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Wednesday 1 October 2014

Lockerbie bombing 'work of Iran, not Libya'

Published 11/03/2014 | 07:52

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THE Lockerbie bombing was ordered by Iran in retaliation for a US strike on an Iranian passenger plane, a documentary has claimed.

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Libyan Abdelbaset al-Megrahi is the only person to be convicted of the bombing of Pan Am flight 103 over Scotland in which 270 people were killed more than 25 years ago.

 

Megrahi, who was released from jail by the Scottish government on compassionate grounds after being diagnosed with prostate cancer, died in 2012 protesting his innocence and his family plan to appeal against his conviction.

 

But former Iranian intelligence officer Abolghassem Mesbahi has told an Al Jazeera documentary that the bombing was ordered by Tehran and carried out by the Syrian-based Popular Front for the Liberation of Palestine-General Command (PFLP-GC) in retaliation for a US navy strike on an Iranian commercial jet six months earlier, in which 290 people died.

 

The US ship apparently mistook the plane for an F-14 fighter jet.

 

Speaking to Al Jazeera, Mr Mesbahi said: "Iran decided to retaliate as soon as possible. The decision was made by the whole system in Iran and confirmed by Ayatollah Khomeini.

 

"The target of the Iranian decision makers was to copy exactly what's happened to the Iranian Airbus. Everything exactly same, minimum 290 people dead. This was the target of the Iranian decision makers."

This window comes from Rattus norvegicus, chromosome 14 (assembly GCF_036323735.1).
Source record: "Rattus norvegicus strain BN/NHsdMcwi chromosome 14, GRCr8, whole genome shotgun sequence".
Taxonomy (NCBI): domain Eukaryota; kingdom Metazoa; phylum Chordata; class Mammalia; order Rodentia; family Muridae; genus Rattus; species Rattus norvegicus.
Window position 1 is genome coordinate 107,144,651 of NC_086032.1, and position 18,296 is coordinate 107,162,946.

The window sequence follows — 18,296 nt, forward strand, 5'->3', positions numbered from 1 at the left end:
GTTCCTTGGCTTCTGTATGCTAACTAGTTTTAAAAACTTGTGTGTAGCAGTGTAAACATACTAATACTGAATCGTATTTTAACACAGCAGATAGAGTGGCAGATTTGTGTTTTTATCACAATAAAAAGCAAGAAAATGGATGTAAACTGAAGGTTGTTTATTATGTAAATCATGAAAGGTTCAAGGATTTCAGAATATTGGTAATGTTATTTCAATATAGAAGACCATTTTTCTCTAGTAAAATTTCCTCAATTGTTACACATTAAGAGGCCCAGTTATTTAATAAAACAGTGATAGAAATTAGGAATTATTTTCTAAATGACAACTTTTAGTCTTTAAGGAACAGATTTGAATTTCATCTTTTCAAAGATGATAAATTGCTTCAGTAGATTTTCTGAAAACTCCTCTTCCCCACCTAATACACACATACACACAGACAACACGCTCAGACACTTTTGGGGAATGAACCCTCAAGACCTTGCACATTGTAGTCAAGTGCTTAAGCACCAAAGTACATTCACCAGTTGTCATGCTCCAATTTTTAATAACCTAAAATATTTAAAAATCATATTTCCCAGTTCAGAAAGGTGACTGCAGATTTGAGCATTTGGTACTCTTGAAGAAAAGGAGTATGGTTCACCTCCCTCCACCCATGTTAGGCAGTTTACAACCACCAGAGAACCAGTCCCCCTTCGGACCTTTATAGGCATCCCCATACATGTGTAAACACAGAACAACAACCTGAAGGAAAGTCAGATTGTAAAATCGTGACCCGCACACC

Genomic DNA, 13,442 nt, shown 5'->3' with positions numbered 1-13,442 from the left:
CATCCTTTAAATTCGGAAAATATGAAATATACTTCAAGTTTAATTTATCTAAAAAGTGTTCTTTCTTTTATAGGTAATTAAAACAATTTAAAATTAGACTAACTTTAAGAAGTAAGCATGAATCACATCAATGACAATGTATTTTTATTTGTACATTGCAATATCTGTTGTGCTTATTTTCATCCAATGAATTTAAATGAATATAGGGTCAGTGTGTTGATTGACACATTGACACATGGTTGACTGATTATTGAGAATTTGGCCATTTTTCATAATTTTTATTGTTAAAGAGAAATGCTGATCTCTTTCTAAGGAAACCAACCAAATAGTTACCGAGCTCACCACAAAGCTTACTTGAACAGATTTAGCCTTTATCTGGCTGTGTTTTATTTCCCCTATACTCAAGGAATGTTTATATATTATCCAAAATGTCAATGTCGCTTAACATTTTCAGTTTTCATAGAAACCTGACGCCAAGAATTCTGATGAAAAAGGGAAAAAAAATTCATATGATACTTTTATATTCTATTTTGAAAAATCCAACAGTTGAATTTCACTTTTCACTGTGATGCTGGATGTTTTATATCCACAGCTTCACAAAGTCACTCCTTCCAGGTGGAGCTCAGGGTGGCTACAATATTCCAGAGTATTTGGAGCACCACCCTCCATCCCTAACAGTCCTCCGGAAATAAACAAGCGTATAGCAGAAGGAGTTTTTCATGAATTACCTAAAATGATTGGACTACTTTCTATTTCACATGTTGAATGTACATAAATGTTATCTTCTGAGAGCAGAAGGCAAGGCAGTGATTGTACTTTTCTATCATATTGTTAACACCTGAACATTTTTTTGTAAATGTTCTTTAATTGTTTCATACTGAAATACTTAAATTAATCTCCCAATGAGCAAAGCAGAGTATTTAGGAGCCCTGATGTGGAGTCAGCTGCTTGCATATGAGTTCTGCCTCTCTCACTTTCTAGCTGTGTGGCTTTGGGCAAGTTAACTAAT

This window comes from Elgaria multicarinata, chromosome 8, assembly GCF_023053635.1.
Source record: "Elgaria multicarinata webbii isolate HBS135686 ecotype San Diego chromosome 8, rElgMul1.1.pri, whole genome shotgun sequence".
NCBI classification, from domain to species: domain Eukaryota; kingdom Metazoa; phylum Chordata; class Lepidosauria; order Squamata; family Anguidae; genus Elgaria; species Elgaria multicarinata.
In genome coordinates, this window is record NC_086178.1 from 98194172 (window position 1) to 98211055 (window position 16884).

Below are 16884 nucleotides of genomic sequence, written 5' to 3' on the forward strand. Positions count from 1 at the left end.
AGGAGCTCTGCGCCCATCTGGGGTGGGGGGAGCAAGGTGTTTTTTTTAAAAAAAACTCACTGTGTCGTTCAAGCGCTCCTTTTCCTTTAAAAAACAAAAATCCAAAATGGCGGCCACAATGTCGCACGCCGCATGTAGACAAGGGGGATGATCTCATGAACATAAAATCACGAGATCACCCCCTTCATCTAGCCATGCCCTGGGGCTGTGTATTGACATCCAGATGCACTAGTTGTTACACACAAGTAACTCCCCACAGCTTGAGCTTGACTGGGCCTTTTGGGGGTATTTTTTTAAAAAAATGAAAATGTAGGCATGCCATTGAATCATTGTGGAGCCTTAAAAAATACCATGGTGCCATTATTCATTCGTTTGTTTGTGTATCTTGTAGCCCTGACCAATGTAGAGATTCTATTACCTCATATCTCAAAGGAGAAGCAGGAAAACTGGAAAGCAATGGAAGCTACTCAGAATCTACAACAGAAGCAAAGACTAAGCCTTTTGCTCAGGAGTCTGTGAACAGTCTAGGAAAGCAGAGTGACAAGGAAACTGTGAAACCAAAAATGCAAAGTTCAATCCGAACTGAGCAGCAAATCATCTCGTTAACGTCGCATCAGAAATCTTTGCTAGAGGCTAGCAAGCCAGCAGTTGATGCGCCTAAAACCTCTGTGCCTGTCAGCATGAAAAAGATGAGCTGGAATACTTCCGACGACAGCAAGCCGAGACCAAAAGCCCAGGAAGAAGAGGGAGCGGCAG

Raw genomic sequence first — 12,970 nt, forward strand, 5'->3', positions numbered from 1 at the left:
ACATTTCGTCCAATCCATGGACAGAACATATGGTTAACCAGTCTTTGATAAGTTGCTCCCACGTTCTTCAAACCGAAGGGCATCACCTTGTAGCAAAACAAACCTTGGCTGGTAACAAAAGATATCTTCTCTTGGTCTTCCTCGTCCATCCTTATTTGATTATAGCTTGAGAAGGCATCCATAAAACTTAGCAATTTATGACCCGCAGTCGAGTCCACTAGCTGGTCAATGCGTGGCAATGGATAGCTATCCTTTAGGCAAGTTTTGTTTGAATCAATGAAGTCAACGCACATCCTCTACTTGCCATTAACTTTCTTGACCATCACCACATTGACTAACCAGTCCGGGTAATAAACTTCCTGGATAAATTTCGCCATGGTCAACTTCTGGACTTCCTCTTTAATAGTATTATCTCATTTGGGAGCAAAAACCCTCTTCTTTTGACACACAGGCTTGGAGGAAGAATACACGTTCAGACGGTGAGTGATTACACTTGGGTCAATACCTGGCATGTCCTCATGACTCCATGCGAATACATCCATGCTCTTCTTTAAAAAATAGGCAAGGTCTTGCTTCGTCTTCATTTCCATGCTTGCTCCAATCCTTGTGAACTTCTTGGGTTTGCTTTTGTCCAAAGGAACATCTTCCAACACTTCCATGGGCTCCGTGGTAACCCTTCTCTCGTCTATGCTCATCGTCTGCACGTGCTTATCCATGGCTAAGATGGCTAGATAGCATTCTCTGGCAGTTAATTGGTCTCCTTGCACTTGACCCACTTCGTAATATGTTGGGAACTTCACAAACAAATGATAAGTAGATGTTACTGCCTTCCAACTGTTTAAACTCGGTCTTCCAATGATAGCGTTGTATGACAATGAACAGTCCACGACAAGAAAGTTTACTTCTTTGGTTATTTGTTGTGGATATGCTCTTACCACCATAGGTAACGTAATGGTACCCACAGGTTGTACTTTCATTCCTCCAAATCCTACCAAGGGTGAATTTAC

US Defence Intelligence Agency cables at the time reported that the leader of the PFLP-GC had been paid to plan the bombing, the broadcaster said.

 

The Crown Office has previously said the alleged involvement of the PFLP-GC was addressed at the original Lockerbie trial.

 

A successful application from Megrahi's family to the Scottish Criminal Cases Review Commission (SCCRC) could start the third appeal into the conviction.

 

Megrahi lost his first appeal in 2002, one year after he was found guilty of mass murder and jailed for life.

 

The SCCRC recommended in 2007 that Megrahi should be granted a second appeal against his conviction. He dropped his appeal two days before being released from prison in August 2009 on compassionate grounds.

 

In December, the Libyan attorney general announced he had appointed two prosecutors to work on the case. For the first time they met Scottish and US investigators who are trying to establish whether there are other individuals in Libya who could be brought to trial for involvement in the attack.

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